As of the writing of this blog posting, only 4 episodes have been release for Star Vs The Forces of Evil. However, the storylines and structure have me eager to see just where they can take the series.
As well, most shows these days either run a full 22 minutes, or are split up into two 11-minute segments. Star is a show that has gone the 11-minute route, and manages to handle fitting its stories into these time allotments quite well. Some shows feel severely truncated when placed in these time restrictions, but this show manages to get in and get out with plenty of time to spare regarding some of the story plots. One has to wonder if in the future, maybe some stories will get bigger, and require a full 22-minutes.
With word that a second season has already been approved, I may find myself reviewing Season 1 overall when the dust has settled. Given how the series has been received so far, it’s possible it could be a huge hit for Disney, on the same level as Gravity Falls.
Final Grade: B+
Final Thoughts: Star Vs The Forces of Evil is just wild and weird enough to be a new series that can play by its own rules, though not quite as much of an open playing field as Adventure Time.The main characters are definitely likable, and play off of each other quite well, with stories that can take place with Star and Marco working together, or on differing storylines. As well, the worlds and concepts provide plenty of opportunities for visiting new worlds, or for having some of Star’s interplanetary friends drop by. As outlined in the paragraphs above, I also feel it hits that sweet spot for those who love anime and manga.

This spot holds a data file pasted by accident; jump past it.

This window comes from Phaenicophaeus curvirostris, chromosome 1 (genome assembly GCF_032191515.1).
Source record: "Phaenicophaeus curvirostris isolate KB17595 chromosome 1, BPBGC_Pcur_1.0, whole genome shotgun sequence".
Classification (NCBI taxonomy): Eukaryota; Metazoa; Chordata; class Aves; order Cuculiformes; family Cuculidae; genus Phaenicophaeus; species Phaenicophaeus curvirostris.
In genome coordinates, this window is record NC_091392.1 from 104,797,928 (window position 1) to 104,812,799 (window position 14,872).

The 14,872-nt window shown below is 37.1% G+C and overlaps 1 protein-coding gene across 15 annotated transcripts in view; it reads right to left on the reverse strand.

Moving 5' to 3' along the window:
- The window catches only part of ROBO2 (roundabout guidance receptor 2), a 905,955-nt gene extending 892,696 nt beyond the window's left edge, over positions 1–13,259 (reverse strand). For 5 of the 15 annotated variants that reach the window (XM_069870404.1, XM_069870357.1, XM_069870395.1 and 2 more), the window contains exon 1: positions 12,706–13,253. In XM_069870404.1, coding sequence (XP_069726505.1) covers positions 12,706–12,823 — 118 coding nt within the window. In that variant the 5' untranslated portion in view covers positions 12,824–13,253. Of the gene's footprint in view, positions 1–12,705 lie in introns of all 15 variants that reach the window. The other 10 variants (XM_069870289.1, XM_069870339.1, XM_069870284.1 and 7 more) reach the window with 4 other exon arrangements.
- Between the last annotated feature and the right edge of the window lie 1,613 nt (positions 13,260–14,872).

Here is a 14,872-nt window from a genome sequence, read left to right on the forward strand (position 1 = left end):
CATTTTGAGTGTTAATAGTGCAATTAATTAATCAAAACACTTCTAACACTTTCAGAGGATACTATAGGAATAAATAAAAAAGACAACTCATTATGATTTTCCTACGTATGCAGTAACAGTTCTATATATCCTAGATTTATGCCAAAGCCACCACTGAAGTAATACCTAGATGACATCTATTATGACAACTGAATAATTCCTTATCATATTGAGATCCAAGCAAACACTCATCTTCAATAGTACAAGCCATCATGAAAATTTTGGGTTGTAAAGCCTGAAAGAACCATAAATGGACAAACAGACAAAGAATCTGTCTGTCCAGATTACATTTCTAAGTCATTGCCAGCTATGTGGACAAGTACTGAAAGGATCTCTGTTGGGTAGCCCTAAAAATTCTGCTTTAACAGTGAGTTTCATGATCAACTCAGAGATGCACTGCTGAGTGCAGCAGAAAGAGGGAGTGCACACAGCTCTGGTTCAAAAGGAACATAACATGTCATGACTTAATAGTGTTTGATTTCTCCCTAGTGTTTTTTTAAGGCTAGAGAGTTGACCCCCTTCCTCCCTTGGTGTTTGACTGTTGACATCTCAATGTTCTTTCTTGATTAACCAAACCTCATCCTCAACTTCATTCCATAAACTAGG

As a young child, the one thing that could often rouse me out of bed before 8 am, were early-morning cartoons. One of my earliest memories was waking up at my Grandma’s in California in the mid-1980’s, and turning the TV on at 7 am to watch Inspector Gadget.
The show was simple enough: a bumbling detective with an arsenal of gadgets, would be tasked with solving a case, but it would ultimately be solved by his niece Penny, and her intelligent dog, Brain. Almost all of the cases would involve the unseen Dr Claw, and his evil syndicate known as M.A.D.
Much like Transformers of that same era, my viewings of the series didn’t go beyond it’s first iteration. In the last 30 years, the series has been reworked many times. While many of us know of the film versions made by Walt Disney Pictures, the basis for Gadget would be reworked into numerous other television series, such as Gadget Boy, and Gadget and the Gadgetinis. There were also a couple direct-to-video movies made in the early 2000’s, but from most reviews, their subject matter was pretty terrible.